“It contrasts with my – as you’ve probably gathered – sort of boring, normal persona. It’s quite fun to burst out of that into something ridiculously grand,” he adds.
If you’ve ever wanted to see Charles de Gaulle mashed up with “the surreal vocabulary of RuPaul”, now’s your chance. But Ru isn’t the only bit of gay culture in there.
“There’s a whole speech I do as ( the then Home Secretary) Roy Jenkins in which he’s comparing the perhaps unpopularity of going into the European community with the unpopular decriminalisation [ of homosexuality] in 1967.
“[ My character] makes the point that sometimes it’s the responsibility of the elected representatives to lead public opinion rather than to follow it. I think if there had been a referendum on decriminalisation in ’ 67, the British public would’ve said, ‘ No way, lock them up’. For that to have an extra poignancy, I think it’s important for the audience to know that is a decision and a viewpoint that has affected my life and is part of my history.
“At the speech in my civil partnership, I made a point of raising a glass to the governments of Harold Wilson and Tony Blair for making this event a legal possibility.” And being able to refer to his other half “as indifferently as I would refer to my wife” is something that Kieran says is nice, but a great liberty to be able to do — something he didn’t consider when he was younger.
“I didn’t know what was what,” he laughs. “I thought Lord of the Rings was the greatest literature ever created until about the age of 19. As a teenager I was mainly thinking about Star Trek,” he says. Deep Space Nine, if we’re going to be specific. “Or how good I was on my mountain bike, or how Birmingham City were doing that season. Those were preoccupying me, and I’m glad that they did, really. But then everyone’s different.”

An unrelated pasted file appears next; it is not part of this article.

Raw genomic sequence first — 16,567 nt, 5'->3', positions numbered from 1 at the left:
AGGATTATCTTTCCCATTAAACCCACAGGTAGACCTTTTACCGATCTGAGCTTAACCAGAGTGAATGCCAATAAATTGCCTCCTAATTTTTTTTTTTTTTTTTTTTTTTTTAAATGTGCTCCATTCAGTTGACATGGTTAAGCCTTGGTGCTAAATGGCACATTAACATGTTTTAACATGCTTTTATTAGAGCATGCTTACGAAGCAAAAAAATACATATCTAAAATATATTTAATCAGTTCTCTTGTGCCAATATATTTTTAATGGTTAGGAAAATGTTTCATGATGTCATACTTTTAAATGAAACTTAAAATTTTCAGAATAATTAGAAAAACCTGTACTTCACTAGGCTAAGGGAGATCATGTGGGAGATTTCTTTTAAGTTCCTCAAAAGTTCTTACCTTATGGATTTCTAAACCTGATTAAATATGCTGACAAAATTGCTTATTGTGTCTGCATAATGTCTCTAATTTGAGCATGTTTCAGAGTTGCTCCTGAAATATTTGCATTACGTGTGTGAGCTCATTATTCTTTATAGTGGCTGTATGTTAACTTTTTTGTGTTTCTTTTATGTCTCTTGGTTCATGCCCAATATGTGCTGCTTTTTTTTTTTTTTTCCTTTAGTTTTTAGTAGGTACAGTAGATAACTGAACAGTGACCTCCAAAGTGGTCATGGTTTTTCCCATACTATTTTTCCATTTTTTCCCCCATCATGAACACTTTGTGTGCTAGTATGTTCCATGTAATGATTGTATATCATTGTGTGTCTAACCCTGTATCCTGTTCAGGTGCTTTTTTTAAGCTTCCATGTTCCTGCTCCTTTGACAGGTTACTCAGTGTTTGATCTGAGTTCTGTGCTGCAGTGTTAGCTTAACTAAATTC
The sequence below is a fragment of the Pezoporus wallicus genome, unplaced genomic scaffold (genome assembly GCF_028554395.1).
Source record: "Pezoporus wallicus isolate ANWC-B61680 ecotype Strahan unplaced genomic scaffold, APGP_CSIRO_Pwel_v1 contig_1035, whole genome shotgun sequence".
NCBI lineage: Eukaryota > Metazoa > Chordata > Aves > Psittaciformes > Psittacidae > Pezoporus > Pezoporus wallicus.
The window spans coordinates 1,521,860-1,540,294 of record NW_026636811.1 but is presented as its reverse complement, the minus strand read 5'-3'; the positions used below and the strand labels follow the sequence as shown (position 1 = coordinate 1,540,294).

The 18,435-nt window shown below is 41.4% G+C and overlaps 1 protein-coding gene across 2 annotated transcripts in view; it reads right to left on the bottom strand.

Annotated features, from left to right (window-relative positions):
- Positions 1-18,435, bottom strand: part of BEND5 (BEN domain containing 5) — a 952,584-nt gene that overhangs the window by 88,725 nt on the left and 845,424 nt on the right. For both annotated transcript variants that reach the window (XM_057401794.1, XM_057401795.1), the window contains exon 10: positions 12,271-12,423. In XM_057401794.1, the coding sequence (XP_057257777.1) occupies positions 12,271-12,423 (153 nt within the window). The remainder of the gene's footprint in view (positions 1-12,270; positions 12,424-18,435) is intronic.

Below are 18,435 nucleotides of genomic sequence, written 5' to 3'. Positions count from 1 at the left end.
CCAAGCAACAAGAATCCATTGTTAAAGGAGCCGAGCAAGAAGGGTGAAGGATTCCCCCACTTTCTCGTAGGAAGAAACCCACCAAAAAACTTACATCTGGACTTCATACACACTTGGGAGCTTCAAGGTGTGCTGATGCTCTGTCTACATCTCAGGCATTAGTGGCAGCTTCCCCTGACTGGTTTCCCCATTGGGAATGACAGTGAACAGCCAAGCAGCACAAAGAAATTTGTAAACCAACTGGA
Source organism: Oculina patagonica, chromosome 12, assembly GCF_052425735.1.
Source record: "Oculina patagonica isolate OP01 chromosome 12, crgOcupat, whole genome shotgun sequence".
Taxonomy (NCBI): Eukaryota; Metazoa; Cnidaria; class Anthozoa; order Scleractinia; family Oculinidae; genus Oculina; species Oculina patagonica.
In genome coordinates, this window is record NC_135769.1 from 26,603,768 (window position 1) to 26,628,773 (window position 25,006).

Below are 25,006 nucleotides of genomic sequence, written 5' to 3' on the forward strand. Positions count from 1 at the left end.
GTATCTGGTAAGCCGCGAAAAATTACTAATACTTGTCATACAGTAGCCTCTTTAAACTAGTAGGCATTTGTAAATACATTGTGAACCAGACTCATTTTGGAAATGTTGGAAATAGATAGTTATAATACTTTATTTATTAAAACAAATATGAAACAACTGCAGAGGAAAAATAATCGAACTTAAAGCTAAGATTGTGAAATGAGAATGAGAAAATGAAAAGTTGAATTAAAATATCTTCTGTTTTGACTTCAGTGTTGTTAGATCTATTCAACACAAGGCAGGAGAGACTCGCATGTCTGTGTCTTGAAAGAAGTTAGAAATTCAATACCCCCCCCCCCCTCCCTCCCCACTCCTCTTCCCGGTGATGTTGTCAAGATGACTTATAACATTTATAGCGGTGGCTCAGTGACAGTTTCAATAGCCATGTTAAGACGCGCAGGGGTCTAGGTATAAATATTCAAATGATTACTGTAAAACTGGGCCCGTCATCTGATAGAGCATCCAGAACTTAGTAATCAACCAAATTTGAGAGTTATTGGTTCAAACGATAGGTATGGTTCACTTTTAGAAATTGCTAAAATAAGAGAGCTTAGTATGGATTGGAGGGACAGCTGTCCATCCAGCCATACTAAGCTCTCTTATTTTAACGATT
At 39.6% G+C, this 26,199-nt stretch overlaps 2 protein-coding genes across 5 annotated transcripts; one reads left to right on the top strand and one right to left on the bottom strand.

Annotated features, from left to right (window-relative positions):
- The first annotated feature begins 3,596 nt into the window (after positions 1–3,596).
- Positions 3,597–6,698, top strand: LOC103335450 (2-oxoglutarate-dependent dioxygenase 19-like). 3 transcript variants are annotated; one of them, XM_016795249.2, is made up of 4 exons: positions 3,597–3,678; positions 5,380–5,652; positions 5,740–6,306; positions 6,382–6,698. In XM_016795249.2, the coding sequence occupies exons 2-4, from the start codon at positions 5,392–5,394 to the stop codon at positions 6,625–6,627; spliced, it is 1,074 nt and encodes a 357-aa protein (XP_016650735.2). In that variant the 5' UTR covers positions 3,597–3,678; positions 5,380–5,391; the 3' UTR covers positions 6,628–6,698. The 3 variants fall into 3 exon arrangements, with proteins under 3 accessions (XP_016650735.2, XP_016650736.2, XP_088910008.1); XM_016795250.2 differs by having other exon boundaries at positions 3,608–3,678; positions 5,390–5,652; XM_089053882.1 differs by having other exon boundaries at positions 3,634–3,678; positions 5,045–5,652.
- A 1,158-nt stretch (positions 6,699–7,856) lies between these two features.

As well as appearing in a number of comedy series and being nominated for awards left, right and centre ( and having great hair) he’s also appeared in a Doctor Who spin- off series’ on audio.
“It’s a dream come true,” he grins, admitting to being a life- long fan who used to watch UK Gold omnibus editions in his pyjamas.
“All I want to be, in my career, is the Doctor one day. I know that my resemblance to a certain former occupant of the Tardis may do for that…”
Is it time we had a gay Doctor Who? Kieran puts his hands to his chest. “I’m sure that time will come. As inevitably as a female Doctor came, so will all different types of Doctor. Because it turns out that that character can become anyone or anything.”
Someone at the BBC, please take note. Until the day he switches his microphone for a sonic screwdriver, Kieran, who also played Ian Lavender in We’re Doomed! The Dad’s Army Story, is already thinking about his next standup show.
“It’s good to start from things that you care about. If you demonstrate to people what it is you love about them, why you care, they will go with it.
“I did a show about cycling, a show about classical music and now one about 1970’ s politics. You don’t have to know anything about them, just so long as you find the RuPaul that people can latch on to.”